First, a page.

Jestersix

Mangrove Care!

Hella_Salty650

Supporting Member
Red Mangroves came in early! Excited to slowly start the acclimation process in the next few weeks. All came with couple leaves and roots and the stem is firm which is always a plus!

If anyone is interested, pm me! Purchased a couple extras in case others wanted some otherwise they gonna be a new tank project!
 

Attachments

  • 8F7BE065-1FF4-432B-8DCA-E9F2EFE7B895.jpeg
    8F7BE065-1FF4-432B-8DCA-E9F2EFE7B895.jpeg
    151.9 KB · Views: 21

Arvin R

Treasurer
BOD
Just got home with mine. Going to grow them out in my fw tank for awhile then acclimate them to salt and stick them out of the overflow box of my 25g lagoon.

I may end up getting another batch to grow out long term and see if I can make a mangrove aquascape biotope tank.

I'll be rigging up a light over them tomorrow.
20221125_224401.jpg

20221125_224408.jpg
 

Hella_Salty650

Supporting Member
Current setup:
- 2 Gal Tank, only using about 1 gal of RODI FRESH Water
-20w Heater set at 77Degrees Fahrenheit
- Air Bubbles
- Random Bulb found laying around the house

I was curious if there was anything that I needed to monitor while in FRESHWATER! I might have missed it in the Julian Sprung article but I did not see anything regarding care while in freshwater other than your typical temp, bubbles and light. The plan is to keep it in freshwater for at least 2 weeks before slowly acclimating into saltwater over the next period of weeks. My plan is to hopefully have them in my tank by February.
 

Chromis

Speaker Series
BOD
What I learned from putting mangroves and in a frag tank:
- the roots need to be covered so algae and vermatids etc don’t grow on them, which chokes the roots. Rocks, sand, mud will do as long as other stuff is deprived the opportunity to grow on the roots.
- you DO need to wash the salt build up from leaves and stems with freshwater every few weeks. I sprayed mine down with RODI water

Also in general what I learned about reef lighting on terrestrial plants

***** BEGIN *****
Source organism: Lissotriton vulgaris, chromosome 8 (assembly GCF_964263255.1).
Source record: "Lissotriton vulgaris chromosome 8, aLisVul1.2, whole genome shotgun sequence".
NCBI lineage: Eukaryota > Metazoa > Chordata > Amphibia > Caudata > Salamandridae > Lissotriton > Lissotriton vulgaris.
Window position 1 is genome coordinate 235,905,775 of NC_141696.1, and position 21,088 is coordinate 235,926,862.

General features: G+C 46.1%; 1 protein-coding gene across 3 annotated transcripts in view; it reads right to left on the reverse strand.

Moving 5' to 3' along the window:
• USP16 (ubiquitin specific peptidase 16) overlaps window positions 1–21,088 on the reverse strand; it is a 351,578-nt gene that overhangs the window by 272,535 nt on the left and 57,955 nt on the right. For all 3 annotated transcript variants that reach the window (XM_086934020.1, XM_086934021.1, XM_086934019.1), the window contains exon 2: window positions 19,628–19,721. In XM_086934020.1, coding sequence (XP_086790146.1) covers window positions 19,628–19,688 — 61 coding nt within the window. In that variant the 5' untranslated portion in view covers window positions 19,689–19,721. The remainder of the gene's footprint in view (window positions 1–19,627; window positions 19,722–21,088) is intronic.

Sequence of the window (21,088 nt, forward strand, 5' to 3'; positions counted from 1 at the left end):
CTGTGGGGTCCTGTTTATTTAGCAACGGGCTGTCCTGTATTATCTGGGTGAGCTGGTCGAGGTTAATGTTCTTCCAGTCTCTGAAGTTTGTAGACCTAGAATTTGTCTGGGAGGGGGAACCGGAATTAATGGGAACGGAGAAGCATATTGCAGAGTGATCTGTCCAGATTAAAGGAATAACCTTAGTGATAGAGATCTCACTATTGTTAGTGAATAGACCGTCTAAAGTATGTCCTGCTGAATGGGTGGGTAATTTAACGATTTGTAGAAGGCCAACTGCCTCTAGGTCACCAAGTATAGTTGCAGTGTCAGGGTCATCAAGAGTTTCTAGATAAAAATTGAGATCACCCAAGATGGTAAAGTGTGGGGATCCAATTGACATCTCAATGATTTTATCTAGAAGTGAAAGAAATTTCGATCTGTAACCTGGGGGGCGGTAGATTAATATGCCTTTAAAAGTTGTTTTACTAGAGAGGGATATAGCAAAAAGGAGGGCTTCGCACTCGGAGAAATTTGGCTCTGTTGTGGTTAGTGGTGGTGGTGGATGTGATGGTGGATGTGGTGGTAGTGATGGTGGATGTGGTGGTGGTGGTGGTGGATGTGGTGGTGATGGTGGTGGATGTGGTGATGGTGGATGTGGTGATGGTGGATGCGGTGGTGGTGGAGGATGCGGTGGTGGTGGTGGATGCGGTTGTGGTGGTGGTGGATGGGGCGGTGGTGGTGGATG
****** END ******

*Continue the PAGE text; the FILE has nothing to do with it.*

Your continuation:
- full spectrum is better - they’ll be somewhat growth stunted under more blue light
 

Arvin R

Treasurer
BOD
What I learned from putting mangroves and in a frag tank:
- the roots need to be covered so algae and vermatids etc don’t grow on them, which chokes the roots. Rocks, sand, mud will do as long as other stuff is deprived the opportunity to grow on the roots.
- you DO need to wash the salt build up from leaves and stems with freshwater every few weeks. I sprayed mine down with RODI water

Also in general what I learned about reef lighting on terrestrial plants
- full spectrum is better - they’ll be somewhat growth stunted under more blue light
Ty for the info and your experience!
 

dochou

Supporting Member
What I learned from putting mangroves and in a frag tank:
- the roots need to be covered so algae and vermatids etc don’t grow on them, which chokes the roots. Rocks, sand, mud will do as long as other stuff is deprived the opportunity to grow on the roots.
- you DO need to wash the salt build up from leaves and stems with freshwater every few weeks. I sprayed mine down with RODI water

Also in general what I learned about reef lighting on terrestrial plants
- full spectrum is better - they’ll be somewhat growth stunted under more blue light
Great advice. I had good success with growing them in freshwater but poor success in saltwater. In freshwater, it' just like growing any terrestrial plant. Just good water and light is all you need.
 

Hella_Salty650

Supporting Member
Quick Update: Some of the mangrove leaves have since turned brown or scribbled up and fell off.

Was super worried and doing a bunch of research questioning where I went wrong and if there is any way to save the plant itself. What I came to conclusion is that it's normal for the leaves to fall off due to stress of being taken out of its environment and shipped. The key is having a solid root that is not mushy. Thankfully everything so far is very firm, will update all in a few weeks.
 

Arvin R

Treasurer
BOD
Quick Update: Some of the mangrove leaves have since turned brown or scribbled up and fell off.

Was super worried and doing a bunch of research questioning where I went wrong and if there is any way to save the plant itself. What I came to conclusion is that it's normal for the leaves to fall off due to stress of being taken out of its environment and shipped. The key is having a solid root that is not mushy. Thankfully everything so far is very firm, will update all in a few weeks.
One of my 5 has stalk that is getting mushy and a 2nd one might be following suite. The other 3 seem fine but have the same browning/sheiveling up of some of the leaves. But I do see the new leafs from the center tip growing out so I'm hopeful these other 3 make it. I have it in freshwater with some soil(fluval stratum) from my fw planted tank with a heater and a small pump for water circulation.